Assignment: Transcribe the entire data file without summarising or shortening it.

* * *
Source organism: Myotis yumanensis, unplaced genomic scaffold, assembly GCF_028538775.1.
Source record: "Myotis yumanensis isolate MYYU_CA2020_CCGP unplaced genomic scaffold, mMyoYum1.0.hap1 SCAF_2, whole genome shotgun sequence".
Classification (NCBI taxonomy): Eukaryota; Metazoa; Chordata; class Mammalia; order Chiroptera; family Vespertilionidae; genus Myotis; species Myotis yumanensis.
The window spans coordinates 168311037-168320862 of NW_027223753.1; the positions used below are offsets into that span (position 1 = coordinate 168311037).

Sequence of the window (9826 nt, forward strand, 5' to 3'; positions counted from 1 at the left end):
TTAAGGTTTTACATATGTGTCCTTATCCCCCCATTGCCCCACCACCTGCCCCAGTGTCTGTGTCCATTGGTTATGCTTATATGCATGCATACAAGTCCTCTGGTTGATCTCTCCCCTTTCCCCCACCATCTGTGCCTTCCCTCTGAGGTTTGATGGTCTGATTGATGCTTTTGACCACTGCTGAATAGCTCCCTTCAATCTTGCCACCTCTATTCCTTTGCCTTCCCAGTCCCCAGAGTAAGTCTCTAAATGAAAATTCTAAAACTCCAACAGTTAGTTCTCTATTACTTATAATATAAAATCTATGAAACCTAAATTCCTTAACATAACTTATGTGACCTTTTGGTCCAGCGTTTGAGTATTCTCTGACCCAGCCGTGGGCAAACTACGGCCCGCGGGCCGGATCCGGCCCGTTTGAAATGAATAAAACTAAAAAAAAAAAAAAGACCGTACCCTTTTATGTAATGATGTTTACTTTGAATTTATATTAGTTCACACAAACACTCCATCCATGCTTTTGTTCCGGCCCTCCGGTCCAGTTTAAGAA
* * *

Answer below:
Source organism: Myotis yumanensis, unplaced genomic scaffold, assembly GCF_028538775.1.
Source record: "Myotis yumanensis isolate MYYU_CA2020_CCGP unplaced genomic scaffold, mMyoYum1.0.hap1 SCAF_2, whole genome shotgun sequence".
Classification (NCBI taxonomy): Eukaryota; Metazoa; Chordata; class Mammalia; order Chiroptera; family Vespertilionidae; genus Myotis; species Myotis yumanensis.
The window spans coordinates 168311037-168320862 of NW_027223753.1; the positions used below are offsets into that span (position 1 = coordinate 168311037).

Sequence of the window (9826 nt, forward strand, 5' to 3'; positions counted from 1 at the left end):
TTAAGGTTTTACATATGTGTCCTTATCCCCCCATTGCCCCACCACCTGCCCCAGTGTCTGTGTCCATTGGTTATGCTTATATGCATGCATACAAGTCCTCTGGTTGATCTCTCCCCTTTCCCCCACCATCTGTGCCTTCCCTCTGAGGTTTGATGGTCTGATTGATGCTTTTGACCACTGCTGAATAGCTCCCTTCAATCTTGCCACCTCTATTCCTTTGCCTTCCCAGTCCCCAGAGTAAGTCTCTAAATGAAAATTCTAAAACTCCAACAGTTAGTTCTCTATTACTTATAATATAAAATCTATGAAACCTAAATTCCTTAACATAACTTATGTGACCTTTTGGTCCAGCGTTTGAGTATTCTCTGACCCAGCCGTGGGCAAACTACGGCCCGCGGGCCGGATCCGGCCCGTTTGAAATGAATAAAACTAAAAAAAAAAAAAAGACCGTACCCTTTTATGTAATGATGTTTACTTTGAATTTATATTAGTTCACACAAACACTCCATCCATGCTTTTGTTCCGGCCCTCCGGTCCAGTTTAAGAA